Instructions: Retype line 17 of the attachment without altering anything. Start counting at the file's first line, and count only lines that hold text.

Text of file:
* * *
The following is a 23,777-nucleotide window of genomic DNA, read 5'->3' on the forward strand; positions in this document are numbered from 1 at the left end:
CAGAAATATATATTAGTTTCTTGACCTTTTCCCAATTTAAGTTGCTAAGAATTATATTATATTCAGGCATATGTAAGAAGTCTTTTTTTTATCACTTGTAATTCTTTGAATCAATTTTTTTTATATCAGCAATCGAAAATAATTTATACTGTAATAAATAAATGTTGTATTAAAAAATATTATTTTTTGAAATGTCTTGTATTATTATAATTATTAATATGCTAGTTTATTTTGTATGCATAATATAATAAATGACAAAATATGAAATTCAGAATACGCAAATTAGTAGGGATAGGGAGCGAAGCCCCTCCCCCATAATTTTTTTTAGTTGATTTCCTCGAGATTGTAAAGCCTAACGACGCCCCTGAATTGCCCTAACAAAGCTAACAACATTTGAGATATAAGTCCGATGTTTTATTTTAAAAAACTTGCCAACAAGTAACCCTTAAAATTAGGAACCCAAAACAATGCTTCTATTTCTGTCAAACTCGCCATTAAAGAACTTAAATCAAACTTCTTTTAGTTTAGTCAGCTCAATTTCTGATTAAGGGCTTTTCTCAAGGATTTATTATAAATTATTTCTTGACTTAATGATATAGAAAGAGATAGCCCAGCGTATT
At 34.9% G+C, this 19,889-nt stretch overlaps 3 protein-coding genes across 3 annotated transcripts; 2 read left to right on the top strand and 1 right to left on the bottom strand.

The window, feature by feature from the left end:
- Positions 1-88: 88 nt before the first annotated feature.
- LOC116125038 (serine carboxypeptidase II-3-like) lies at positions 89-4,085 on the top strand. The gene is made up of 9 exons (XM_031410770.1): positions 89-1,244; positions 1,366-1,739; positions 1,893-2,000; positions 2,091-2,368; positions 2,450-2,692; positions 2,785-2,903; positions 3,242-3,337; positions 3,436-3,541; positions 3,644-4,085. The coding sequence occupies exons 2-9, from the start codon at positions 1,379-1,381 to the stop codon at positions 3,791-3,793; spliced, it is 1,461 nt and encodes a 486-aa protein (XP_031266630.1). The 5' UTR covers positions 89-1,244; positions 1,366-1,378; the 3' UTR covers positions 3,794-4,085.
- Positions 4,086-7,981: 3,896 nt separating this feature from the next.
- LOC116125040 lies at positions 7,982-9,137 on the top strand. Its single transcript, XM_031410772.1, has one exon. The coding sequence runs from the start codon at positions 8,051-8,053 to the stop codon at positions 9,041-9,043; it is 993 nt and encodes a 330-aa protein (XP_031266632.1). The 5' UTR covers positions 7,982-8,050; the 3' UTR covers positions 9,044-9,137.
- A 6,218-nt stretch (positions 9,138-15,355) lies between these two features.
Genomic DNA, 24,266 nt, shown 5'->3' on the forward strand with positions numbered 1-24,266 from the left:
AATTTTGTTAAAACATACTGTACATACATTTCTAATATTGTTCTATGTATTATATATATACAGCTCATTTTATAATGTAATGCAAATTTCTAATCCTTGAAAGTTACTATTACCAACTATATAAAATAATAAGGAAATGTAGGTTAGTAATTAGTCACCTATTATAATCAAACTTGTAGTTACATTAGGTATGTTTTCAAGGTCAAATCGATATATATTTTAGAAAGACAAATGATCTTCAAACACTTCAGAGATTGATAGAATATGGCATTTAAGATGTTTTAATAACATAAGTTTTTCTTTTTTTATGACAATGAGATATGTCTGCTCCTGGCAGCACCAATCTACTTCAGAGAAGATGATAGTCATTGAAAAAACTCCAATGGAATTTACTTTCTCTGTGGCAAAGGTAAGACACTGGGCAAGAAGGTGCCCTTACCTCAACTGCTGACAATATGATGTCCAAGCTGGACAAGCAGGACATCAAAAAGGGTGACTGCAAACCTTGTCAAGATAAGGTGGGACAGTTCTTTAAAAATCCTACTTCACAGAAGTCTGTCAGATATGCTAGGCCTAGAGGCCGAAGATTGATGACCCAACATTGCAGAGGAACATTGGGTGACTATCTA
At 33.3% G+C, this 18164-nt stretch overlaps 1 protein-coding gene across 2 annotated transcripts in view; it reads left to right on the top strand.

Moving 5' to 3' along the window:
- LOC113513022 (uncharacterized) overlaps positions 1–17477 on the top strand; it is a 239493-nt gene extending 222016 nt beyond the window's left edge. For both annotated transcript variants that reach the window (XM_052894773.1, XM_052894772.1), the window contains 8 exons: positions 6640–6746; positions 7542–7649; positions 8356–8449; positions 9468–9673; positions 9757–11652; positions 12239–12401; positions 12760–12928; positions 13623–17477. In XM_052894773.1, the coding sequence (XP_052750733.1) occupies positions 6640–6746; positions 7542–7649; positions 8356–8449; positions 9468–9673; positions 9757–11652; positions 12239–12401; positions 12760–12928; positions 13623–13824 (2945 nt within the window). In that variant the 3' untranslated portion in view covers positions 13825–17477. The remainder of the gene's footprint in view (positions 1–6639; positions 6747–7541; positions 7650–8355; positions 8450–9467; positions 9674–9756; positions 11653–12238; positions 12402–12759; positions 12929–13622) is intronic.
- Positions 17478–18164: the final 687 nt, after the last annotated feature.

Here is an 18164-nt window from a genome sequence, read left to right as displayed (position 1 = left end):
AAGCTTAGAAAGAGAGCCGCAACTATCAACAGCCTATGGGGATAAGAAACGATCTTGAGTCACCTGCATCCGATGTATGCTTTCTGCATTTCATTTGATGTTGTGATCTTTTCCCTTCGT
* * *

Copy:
AAGCTTAGAAAGAGAGCCGCAACTATCAACAGCCTATGGGGATAAGAAACGATCTTGAGTCACCTGCATCCGATGTATGCTTTCTGCATTTCATTTGATGTTGTGATCTTTTCCCTTCGT